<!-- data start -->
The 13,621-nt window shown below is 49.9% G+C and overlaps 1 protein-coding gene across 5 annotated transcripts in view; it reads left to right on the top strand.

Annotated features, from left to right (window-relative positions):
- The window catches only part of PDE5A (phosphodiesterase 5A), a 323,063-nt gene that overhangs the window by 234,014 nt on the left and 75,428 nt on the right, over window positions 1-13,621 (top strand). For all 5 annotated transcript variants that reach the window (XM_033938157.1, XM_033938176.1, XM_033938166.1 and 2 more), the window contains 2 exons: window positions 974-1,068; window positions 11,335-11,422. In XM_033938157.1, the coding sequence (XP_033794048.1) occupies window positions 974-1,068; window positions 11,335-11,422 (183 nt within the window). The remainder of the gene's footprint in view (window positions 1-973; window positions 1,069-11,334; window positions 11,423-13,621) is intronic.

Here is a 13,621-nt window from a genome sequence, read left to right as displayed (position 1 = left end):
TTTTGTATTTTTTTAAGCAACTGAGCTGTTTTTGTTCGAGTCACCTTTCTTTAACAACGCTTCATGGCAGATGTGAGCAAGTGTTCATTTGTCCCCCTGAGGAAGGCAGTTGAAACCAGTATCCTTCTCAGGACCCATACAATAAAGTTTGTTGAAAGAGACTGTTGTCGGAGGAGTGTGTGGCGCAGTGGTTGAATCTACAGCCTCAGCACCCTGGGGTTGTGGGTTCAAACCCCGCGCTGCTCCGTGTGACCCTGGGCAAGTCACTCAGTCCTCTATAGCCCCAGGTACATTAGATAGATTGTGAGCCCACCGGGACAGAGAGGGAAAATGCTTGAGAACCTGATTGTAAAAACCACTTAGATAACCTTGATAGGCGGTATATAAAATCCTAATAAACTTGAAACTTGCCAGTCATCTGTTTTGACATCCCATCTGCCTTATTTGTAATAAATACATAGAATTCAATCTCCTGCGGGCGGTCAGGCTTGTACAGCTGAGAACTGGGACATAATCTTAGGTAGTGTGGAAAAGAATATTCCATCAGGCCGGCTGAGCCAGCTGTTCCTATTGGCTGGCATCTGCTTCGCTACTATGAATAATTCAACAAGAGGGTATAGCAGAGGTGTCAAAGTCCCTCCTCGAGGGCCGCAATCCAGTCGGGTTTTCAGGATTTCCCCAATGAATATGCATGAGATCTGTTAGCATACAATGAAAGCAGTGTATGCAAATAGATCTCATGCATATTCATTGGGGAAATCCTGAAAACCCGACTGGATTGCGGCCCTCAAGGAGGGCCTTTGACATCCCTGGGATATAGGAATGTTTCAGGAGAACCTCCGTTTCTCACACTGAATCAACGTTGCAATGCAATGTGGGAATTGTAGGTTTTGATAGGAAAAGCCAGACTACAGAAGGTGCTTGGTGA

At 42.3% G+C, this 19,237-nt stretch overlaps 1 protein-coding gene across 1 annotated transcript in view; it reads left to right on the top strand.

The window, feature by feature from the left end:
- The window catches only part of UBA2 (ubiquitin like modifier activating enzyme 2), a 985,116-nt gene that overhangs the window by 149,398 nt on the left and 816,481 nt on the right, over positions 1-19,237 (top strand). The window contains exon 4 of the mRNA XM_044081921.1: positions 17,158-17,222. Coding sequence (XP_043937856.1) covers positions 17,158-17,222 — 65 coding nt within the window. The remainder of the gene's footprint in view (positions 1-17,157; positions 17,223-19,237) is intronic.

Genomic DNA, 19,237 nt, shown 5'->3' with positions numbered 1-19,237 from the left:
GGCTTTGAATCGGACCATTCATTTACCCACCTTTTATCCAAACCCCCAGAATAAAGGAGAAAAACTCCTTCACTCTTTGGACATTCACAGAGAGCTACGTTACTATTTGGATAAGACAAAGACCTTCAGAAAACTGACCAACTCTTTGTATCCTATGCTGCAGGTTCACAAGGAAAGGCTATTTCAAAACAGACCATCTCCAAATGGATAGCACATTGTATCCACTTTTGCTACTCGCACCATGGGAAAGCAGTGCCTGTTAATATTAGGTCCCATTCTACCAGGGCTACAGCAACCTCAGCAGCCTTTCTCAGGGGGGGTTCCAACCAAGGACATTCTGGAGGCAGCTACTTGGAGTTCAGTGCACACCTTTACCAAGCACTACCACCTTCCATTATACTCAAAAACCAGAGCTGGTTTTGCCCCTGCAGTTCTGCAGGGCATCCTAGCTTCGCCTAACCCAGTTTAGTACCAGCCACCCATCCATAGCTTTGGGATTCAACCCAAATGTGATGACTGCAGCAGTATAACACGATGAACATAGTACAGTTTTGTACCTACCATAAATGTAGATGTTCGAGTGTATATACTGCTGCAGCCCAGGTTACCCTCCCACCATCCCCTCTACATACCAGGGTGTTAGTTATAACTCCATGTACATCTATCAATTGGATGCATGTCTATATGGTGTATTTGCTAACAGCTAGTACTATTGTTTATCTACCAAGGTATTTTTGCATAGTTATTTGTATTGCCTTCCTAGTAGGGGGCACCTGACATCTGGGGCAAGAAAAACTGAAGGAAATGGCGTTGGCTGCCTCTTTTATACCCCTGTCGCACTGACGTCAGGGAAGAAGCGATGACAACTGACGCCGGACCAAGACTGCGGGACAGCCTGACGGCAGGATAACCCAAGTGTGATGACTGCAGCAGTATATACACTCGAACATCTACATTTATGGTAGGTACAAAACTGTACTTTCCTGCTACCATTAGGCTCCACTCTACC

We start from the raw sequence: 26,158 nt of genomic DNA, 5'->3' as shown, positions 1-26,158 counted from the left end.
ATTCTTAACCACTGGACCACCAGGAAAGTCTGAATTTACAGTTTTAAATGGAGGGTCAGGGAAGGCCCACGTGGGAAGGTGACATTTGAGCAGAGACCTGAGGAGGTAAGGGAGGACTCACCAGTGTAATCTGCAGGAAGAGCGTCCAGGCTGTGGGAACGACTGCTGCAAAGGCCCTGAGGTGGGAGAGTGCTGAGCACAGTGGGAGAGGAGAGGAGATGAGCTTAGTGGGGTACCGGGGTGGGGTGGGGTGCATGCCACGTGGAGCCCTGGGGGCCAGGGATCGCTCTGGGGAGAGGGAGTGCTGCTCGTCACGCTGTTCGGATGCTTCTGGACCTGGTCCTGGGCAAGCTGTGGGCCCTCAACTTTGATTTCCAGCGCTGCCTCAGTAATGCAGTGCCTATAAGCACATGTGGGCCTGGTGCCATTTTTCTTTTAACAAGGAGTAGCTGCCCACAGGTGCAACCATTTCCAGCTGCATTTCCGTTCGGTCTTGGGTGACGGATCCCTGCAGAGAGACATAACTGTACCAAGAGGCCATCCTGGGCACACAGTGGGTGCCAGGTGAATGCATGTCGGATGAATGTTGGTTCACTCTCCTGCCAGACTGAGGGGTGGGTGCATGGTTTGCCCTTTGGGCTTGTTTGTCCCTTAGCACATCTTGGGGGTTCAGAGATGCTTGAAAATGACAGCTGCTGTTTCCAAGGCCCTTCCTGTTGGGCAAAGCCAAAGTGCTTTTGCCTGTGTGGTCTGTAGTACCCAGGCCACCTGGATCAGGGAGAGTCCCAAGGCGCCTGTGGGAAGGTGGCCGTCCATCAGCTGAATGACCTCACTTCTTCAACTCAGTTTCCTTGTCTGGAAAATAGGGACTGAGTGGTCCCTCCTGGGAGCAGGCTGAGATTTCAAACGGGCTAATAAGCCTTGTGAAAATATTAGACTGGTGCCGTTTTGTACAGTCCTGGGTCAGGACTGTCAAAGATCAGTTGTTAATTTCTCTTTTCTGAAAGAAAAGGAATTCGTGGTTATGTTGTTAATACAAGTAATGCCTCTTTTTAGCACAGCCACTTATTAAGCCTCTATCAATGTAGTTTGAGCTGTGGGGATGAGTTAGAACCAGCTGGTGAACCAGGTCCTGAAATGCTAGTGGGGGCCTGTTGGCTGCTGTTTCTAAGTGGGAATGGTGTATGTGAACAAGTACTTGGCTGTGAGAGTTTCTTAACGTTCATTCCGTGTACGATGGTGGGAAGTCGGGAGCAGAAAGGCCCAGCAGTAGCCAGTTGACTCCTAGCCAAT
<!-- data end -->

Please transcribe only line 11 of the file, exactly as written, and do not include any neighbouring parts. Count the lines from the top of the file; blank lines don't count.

We start from the raw sequence: 26,158 nt of genomic DNA, 5'->3' as shown, positions 1-26,158 counted from the left end.